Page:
St. Florence is a peaceful village, situated three miles inland from Tenby on the road towards Carew Castle. The village is named after Saint Florencius, and has an interesting 13th Century Church, dedicated to him. On the edge of the village are three of Pembrokeshires biggest attractions, Manor House Wildlife Park, Heatherton’s and The Dinosaur Park. The War Memorial is sited within the churchyard, and commemorates the men of the village who died in both world wars. Many thanks to Les Nixon for his photographs of the War Memorial, and of the grave of Frederick Johns, who is buried there.

The Great War, 1914-1918

Harold Berkeley Beynon, Private, 33181, Hampshire Regiment. Harold was the son of Thomas and Laura Annie Beynon, of Holloway, Penally. He later resided at St. Johns Hill, Tenby. Harold served with the 10th Battalion, Hampshire Regiment, which was formed at Winchester in August 1914. The Battalion then became attached to 29 Brigade, 10th Division, and on 7 July 1915 sailed from Liverpool, arriving at Mudros 26 July 1915. The Battalion landed on Gallipoli on 6 August 1915, and fought there for a month before being sent to Salonika, where it joined 82 Brigade, 27th Division. Harold became ill with malaria while in Salonika and returned home for treatment. His service papers show that he was discharged in 1919 due to malaria. Sadly Harold died of malaria soon after, in June 1919, aged 21. Harold’s grave has been found at St. Florence Churchyard, and he has recently (January 2012) been accepted for commemoration by the CWGC, who will be adding his name to the Brookwood (1914-1918) Memorial. Harold is not commemorated on the St Florence War Memorial, but is commemorated on a plaque within St Florence Church.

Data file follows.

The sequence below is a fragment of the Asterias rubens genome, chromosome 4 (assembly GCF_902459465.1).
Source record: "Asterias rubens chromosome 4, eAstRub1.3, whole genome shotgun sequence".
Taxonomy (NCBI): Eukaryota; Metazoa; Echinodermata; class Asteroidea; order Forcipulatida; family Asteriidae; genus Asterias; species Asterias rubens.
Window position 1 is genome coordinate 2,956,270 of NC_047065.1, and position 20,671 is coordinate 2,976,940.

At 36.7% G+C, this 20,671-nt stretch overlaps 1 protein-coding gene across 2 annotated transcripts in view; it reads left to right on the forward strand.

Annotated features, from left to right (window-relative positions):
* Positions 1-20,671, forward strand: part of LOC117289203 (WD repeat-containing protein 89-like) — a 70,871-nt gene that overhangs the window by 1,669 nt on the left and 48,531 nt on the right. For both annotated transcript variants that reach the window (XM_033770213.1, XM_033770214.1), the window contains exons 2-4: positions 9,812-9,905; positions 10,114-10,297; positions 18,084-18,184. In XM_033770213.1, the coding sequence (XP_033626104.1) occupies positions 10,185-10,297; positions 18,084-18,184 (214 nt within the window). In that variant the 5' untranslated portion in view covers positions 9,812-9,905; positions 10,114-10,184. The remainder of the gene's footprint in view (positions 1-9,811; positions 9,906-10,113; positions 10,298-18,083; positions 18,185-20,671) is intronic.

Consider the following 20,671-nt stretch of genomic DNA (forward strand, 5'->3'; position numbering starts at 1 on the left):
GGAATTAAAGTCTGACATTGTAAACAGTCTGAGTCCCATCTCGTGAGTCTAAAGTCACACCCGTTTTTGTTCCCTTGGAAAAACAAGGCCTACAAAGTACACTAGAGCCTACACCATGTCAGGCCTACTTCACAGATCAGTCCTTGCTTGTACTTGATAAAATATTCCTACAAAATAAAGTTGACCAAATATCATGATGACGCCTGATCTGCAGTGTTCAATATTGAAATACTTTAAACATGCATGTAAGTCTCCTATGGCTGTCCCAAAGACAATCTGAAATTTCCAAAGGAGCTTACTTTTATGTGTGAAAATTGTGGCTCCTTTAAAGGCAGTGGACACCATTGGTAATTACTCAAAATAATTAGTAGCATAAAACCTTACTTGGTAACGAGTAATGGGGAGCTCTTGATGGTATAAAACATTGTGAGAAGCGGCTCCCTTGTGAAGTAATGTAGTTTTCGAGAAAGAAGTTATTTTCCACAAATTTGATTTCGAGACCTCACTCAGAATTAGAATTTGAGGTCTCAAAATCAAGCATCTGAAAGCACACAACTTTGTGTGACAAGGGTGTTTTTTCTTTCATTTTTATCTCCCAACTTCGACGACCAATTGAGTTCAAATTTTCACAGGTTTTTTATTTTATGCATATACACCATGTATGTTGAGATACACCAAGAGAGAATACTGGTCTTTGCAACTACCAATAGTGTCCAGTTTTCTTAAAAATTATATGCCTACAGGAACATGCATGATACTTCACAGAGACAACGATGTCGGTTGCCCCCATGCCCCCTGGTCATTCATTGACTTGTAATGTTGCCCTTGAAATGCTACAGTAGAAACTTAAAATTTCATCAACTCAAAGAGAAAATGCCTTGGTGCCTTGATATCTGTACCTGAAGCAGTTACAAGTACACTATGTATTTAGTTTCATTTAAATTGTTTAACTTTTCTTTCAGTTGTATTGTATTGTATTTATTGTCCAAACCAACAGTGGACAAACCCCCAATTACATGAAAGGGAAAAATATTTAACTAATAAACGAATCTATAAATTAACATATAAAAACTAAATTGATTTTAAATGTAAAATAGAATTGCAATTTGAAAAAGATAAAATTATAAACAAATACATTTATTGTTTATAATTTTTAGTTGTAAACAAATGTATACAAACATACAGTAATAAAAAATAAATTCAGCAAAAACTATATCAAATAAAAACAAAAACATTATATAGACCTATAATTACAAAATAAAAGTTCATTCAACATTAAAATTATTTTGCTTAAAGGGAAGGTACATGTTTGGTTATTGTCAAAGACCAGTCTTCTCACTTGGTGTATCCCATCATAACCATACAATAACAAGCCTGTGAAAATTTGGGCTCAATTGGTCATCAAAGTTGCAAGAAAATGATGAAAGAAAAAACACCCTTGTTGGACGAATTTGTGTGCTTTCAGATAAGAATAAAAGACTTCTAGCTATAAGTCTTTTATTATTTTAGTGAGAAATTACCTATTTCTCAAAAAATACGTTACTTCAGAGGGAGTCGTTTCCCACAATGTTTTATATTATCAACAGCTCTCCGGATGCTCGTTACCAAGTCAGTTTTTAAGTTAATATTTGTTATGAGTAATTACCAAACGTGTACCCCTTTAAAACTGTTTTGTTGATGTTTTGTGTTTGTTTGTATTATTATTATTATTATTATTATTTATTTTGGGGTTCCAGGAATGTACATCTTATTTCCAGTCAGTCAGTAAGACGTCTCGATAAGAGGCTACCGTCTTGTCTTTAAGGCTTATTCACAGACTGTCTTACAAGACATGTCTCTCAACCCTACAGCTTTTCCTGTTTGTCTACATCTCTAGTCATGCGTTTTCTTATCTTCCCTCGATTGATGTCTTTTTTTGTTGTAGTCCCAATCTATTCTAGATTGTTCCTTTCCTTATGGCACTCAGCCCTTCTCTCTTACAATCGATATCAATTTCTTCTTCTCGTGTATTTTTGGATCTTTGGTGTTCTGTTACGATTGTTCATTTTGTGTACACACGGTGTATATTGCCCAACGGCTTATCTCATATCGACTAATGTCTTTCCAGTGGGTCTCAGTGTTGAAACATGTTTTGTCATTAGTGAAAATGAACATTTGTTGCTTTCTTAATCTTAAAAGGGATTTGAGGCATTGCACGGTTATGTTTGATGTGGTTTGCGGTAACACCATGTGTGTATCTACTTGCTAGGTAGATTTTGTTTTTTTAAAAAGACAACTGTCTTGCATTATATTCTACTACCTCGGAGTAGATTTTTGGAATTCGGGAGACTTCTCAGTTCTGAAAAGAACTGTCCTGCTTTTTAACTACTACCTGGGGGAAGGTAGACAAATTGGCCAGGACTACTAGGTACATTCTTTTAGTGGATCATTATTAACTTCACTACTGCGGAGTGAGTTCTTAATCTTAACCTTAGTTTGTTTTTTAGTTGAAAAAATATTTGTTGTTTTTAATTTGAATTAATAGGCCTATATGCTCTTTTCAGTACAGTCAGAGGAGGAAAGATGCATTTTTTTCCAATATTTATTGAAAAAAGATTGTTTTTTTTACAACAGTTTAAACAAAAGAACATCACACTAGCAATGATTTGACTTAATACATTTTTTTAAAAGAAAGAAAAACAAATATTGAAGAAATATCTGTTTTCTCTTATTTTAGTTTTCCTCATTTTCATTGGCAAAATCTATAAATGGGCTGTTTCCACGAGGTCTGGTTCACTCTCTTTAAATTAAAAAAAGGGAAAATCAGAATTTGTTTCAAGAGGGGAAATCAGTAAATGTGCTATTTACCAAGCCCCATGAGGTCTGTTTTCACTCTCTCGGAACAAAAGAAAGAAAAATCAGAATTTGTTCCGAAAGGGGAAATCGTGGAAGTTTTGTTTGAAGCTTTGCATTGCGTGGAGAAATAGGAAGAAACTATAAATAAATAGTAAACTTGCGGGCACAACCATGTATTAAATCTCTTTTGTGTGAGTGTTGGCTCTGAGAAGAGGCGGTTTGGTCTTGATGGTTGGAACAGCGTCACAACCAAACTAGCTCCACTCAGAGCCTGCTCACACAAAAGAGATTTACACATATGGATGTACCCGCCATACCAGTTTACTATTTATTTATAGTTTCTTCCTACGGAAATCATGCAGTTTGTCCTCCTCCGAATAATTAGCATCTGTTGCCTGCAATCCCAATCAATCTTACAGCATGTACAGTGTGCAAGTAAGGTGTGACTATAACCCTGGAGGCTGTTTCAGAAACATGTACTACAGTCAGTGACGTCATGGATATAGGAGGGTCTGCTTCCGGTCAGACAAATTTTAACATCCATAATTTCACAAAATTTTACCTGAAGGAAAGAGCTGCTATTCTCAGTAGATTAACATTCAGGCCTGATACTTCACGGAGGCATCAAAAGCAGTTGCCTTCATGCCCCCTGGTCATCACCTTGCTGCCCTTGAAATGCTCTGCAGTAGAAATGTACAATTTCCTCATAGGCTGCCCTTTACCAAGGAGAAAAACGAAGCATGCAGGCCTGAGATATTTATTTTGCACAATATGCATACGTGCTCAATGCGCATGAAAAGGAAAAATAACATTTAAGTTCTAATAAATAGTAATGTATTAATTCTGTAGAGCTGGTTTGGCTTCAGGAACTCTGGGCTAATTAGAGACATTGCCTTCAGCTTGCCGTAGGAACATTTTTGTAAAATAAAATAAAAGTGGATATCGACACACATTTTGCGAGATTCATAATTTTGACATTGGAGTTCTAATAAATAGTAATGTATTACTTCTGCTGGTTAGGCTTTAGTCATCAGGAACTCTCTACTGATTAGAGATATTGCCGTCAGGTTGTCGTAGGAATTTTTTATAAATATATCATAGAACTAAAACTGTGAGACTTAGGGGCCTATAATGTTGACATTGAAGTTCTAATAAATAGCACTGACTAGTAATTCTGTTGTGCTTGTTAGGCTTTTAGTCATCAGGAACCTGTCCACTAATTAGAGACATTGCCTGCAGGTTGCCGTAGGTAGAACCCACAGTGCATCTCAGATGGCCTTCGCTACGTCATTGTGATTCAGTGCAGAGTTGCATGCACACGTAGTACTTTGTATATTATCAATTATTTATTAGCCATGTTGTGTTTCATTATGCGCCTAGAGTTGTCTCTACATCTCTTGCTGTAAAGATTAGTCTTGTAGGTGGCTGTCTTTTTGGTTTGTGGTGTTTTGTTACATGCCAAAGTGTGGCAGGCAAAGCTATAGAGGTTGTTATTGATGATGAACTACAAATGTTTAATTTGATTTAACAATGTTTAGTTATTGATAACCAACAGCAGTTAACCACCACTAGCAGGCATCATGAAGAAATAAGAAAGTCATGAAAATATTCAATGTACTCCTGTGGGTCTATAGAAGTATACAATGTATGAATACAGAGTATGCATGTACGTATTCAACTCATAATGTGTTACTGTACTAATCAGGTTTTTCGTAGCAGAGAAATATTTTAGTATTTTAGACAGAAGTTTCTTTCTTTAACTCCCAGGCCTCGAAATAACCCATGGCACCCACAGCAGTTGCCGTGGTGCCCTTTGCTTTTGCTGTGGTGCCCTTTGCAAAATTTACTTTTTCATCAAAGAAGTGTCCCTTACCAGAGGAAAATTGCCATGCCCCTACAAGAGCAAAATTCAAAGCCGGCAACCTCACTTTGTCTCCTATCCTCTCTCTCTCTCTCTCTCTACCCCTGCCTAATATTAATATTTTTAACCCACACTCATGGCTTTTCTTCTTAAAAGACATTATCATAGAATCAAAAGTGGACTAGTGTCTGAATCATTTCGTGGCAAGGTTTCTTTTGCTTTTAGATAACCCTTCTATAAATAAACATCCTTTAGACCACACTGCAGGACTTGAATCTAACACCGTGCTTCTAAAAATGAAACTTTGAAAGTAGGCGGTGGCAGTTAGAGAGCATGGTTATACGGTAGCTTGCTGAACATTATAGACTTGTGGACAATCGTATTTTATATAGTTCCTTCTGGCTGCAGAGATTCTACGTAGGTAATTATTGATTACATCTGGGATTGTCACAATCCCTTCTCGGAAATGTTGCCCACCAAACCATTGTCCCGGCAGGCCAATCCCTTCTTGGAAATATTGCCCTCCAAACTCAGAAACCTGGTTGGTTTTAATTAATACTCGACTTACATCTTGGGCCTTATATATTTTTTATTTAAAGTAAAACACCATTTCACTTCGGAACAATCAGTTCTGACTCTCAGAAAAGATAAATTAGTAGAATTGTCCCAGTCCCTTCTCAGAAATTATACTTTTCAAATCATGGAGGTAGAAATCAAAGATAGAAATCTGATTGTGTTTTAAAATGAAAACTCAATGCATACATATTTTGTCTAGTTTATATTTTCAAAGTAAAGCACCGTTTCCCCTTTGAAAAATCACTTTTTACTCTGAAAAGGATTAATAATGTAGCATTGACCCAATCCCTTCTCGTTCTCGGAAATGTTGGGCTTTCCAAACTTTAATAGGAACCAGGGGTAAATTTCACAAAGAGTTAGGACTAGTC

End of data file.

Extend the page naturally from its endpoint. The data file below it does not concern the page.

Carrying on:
Theophilus John Beynon, Gunner, 27394, Royal Field Artillery. Theophilus was the Grandson of Evan Beynon, and the son of John and Amy Beynon, of St. Florence. He had been born in London, and was the husband of Gertrude Lizzie Beynon, of 11, Kemble Road, Forest Hill, London. Theophilus enlisted at London into the Army, and was posted to the Royal Field Artillery. After training, he was posted to their 86th Trench Mortar Battery. The trench mortar crews were responsible for firing mortars, of three differing calibres, to offer close support to troops. Theophilus was killed near Loos on 26 May 1917, during the Battle of Arras. He was 37 years old, and is buried at Philosphe British Cemetery, Mazingarbe.